Apotex Inc. is a Canadian pharmaceutical corporation. Founded in 1974 by Barry Sherman, the company is the largest producer of generic drugs in Canada, with annual sales exceeding CA$1 billion. By 2016, Apotex employed over 10,000 people as one of Canada's largest drug manufacturers, with over 300 products selling in over 115 countries. Revenues were about CA$1.19 billion annually. Apotex manufactures and distributes generic medications for a range of diseases and health conditions that include cancer, high cholesterol, glaucoma and blood pressure. Apotex is a member of the Canadian Generic Pharmaceutical Association, the Generic Pharmaceutical Association, an associate member of the Canadian Animal Health Institute, the Canadian Association for Pharmacy Distribution Management, as well as the Greater Toronto Area's Partners in Project Green. Apotex began with limited staff in a 5,000-square-foot warehouse; when Barry Sherman started Apotex, at first he was losing so much money "that his wife urged him to close his business before he lost everything."
In 1980, Apotex was the first company to market a generic version of propranolol, the blood-pressure drug, which boosted Apotex's company profile. By the mid-1990s, Apotex was earning $700 million in annual sales, which allowed it to control 40 per cent of the Canadian generic drug market; as an important development step, in 2003 Apotex became the first to market a generic version of Paxil, the antidepressant patented by GlaxoSmithKline. Apotex launched their generic version of Paxil "at risk", meaning before patent litigation between Apotex and GlaxoSmithKline over Paxil had concluded. In 2007, Apotex acquired a Belgian generic drug maker, Topgen ESV, from Zambon Group SpA of Italy as a way for Apotex to expand its European footprint; that same year, Apotex acquired Lareq Pharma SL of Spain from Industria Quimica Y Farmaceutica to extend the company's presence in Western Europe. In 2010, Apotex launched a generic version of Pfizer Inc.'s cholesterol-lowering Lipitor drug in Canada, after four years of patent litigation with Pfizer.
Apotex's generic version was launched under the name of Apo-Atorvastatin. This saved provincial health programs over $800 million per year. In 2010, Apotex was listed in the eighth position in a report published by FiercePharma listing the top U. S. generic companies, based on sales from January 2009 to December 2009. In 2012, Apotex launched a generic version of Crestor, the cardiovascular drug patented and manufactured by AstraZeneca. Apotex's generic version of Crestor is called Apo-Rosuvastatin. On Friday, December 15, 2017, Apotex founder Barry Sherman and his wife were discovered dead at their home, hanging next to the indoor pool. Toronto Police are investigating the deaths as murder. In 2006, Sanofi-Aventis SA and Bristol-Myers Squibb Co. the producers and patent owners of Plavix, the blood thinner drug, settled a patent lawsuit with Apotex. In the settlement, Apotex agreed not to sell a generic version of Plavix until September 2011, in exchange for an unspecified amount of money; the settlement contained a clause that allowed Apotex to bring to market a generic version of Plavix in the situation where the agreement between Apotex and Bristol-Myers was not upheld by the U.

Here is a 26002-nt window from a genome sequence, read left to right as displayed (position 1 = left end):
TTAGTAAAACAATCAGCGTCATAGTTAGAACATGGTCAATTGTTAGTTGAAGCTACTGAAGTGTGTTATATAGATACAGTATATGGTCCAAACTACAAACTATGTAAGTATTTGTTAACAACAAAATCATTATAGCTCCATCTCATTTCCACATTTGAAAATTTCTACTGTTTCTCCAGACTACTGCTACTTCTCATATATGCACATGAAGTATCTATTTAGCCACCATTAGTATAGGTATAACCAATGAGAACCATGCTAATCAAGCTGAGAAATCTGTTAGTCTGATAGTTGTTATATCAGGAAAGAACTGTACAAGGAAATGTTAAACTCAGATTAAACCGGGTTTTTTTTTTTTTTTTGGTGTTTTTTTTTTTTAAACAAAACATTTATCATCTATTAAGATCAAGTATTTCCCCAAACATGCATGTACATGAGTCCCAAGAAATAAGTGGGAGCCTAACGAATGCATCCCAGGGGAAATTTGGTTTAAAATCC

S. Federal Trade Commission. In this situation, Apotex would be able to bring to market a generic version of Plavix before the expiration of Sanofi-Aventis SA and Bristol-Myers Squibb's patent on the drug. In July 2006, the Attorney General rejected the agreement between Apotex and Sanofi-Aventis SA and Bristol-Myers Squibb Co. On August 8, 2006, Apotex launched their generic version of Plavix and during the five days that the company was able to produce the drug, Apotex "flooded the market with many months' supply of the generic drug." In 2013, Apotex began selling a biosimilar version of Amgen's Neulasta in Europe, a blockbuster drug used by cancer patients in chemotherapy as a way to boost white blood count. Apotex's version is licensed for sale in Europe by Stada Arzneimittel. In February 2015, the FDA accepted Apotex's application of its filing of Grastofil in the United States; the company has three main divisions: Research & Development and Sales & Marketing. The biotechnology division is divided into three subsidiaries.
Apotex owned 61% of Cangene Corp. a Winnipeg-based biopharmaceutical company, according to Cangene's 2007 annual report. Cangene's business focuses are hyperimmunes, contract manufacturing, biopharmaceuticals and biodefense against infectious diseases such as smallpox, hepatitis B and anthrax, its products include WinRho SDF. In February 2014, Emergent BioSolutions, an American company based in Rockville, acquired Cangene Corporation. In 1991, Apotex opened Apotex Fermentation in Winnipeg to develop fermentation-based technologies for the production of Active Pharmaceutical Ingredients and to manufacture APIs for eventual sale as final dosage forms in Canada and internationally; the factory employs 150 people. In January 2004, ApoPharma was founded, it is the subsidiary responsible for development of new chemical entities. Barry Sherman was the chairman until his death in 2017, Jack M. Kay is the vice chair until he was fired by Jonathan Sherman. A critical review of Miriam Shuchman's 2005 book about Dr. Nancy Olivieri versus Apotex, summarizes how "Nancy Olivieri is famous for raising doubts about an experimental drug with which she was treating thalassemia patients.
Her principled stand, the resulting scandal, led universities to offer researchers some protection against illegitimate drug company pressure. Medical journals changed their publication rules. Research hospitals changed their poli